* * * *

The original plan had been to stop at Smallwood's Produce stand and pumpkin patch just outside of Leavenworth, however, as the lead vehicles reached the produce stand, it was discovered that there wasn't any parking space available for a group our size to pull off.

The heads-up was radioed back through the caravan via CB (Never caravan without your trusty CB radio) and it was decided to head into town and circle the wagons at the local Safeway.

At last, we were in Leavenworth. Some of us, myself included, stopped in at the gas station to top up our fuel, and then joined the others while we negotiated with the RV park to get in a little early.

As we chat in the parking lot, Moby does his best to make friends with everyone, especially small children bearing food!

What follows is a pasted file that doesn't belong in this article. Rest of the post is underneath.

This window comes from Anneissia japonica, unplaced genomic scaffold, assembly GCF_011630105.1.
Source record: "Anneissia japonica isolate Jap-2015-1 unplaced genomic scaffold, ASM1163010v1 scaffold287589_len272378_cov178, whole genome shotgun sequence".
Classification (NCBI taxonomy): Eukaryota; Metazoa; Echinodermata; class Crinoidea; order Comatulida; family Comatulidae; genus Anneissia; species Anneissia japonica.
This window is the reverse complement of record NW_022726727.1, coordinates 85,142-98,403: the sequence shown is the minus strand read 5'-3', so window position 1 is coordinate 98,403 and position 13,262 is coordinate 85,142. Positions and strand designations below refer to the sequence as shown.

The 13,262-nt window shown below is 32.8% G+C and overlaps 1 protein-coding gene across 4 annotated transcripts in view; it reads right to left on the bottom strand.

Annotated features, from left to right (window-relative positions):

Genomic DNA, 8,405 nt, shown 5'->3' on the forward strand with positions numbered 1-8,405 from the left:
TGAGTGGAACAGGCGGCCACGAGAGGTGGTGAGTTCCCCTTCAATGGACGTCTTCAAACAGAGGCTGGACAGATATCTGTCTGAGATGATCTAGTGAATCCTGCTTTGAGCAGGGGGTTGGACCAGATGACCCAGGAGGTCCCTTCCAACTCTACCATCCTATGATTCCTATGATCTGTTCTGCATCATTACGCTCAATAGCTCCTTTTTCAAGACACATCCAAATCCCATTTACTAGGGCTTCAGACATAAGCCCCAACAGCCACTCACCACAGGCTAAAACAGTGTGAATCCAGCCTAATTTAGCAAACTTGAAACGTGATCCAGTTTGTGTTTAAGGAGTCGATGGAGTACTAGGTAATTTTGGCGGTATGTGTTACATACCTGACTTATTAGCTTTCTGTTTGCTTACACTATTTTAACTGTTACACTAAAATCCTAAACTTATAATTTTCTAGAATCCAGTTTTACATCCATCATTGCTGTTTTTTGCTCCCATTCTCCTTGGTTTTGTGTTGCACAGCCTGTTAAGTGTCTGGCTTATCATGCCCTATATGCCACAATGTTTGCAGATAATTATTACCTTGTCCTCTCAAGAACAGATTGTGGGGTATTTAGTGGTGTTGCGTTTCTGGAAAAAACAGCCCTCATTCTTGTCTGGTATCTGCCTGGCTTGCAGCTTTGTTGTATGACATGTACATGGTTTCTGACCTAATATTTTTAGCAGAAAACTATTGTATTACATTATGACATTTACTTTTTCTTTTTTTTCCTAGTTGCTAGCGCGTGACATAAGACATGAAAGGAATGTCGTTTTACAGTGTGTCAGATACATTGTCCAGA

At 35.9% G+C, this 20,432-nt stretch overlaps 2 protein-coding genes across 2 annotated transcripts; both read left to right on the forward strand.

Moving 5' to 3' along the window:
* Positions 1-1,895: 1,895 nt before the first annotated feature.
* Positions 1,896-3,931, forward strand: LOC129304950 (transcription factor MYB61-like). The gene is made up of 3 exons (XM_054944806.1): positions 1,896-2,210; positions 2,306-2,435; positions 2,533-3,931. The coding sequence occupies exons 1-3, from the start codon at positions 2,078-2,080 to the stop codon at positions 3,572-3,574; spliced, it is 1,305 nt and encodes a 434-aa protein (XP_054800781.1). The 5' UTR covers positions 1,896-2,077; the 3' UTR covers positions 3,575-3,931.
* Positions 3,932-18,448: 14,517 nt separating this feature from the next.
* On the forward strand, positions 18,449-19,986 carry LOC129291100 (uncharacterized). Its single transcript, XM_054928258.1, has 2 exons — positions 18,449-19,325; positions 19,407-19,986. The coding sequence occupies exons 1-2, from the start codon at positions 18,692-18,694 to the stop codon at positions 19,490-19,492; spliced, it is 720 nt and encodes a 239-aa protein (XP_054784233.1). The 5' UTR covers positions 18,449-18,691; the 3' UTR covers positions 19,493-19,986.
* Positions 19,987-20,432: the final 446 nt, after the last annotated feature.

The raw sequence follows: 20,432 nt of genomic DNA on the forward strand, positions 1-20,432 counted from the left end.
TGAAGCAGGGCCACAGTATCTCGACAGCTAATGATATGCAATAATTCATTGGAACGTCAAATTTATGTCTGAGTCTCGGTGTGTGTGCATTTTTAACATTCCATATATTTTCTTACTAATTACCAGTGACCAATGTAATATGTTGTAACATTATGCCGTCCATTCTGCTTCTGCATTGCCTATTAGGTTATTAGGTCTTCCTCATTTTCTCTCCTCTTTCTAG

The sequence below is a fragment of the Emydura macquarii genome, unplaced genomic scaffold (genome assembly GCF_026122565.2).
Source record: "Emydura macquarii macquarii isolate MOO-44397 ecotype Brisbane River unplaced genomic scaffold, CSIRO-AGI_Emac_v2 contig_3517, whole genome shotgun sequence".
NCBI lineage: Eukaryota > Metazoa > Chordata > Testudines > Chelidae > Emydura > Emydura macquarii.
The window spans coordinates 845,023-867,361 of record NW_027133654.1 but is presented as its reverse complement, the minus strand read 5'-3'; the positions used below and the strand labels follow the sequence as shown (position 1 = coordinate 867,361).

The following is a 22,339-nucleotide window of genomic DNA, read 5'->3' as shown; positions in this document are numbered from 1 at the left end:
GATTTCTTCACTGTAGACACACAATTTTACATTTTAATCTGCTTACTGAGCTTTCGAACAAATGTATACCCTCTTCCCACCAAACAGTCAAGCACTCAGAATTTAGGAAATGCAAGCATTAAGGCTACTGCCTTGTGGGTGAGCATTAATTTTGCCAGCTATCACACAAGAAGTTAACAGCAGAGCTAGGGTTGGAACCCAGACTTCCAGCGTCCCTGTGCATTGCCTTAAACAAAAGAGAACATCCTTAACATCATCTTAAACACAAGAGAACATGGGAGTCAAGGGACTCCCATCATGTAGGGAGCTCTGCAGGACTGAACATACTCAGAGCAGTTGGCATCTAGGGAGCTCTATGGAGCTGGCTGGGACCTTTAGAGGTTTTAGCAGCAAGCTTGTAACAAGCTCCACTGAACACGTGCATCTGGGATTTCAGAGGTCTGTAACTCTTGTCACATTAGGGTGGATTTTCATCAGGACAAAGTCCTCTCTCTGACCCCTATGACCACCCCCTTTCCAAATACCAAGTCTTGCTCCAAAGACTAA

Unlike his little brother, Moby is a very well behaved dog. Eight years old, he is a Miniature Schnauzer, Poodle, something mix, which isn't the best genetic base to start with, it plagues him from time to time with various skin conditions that are perpetuated from his genetic misgivings.

But, he is still very quiet and very friendly, even amongst other dogs so long as no one get's stand-offish with him first. I can definitely see Moby traveling with me again in the future, even though he's a heavy little stinker to hoist in and out of the cabover bed at night.

* * * *

Up till that point, I hadn't realized that the RV park was directly across the street from the Safeway and sadly, right next to the highway.

The website gives up some rather nice pictures like this:

But, doesn't quite indicate that it's here:

Because of the size of the RV Park, the plan becomes that we go over, two at a time to prevent from blocking up the road leading into the park.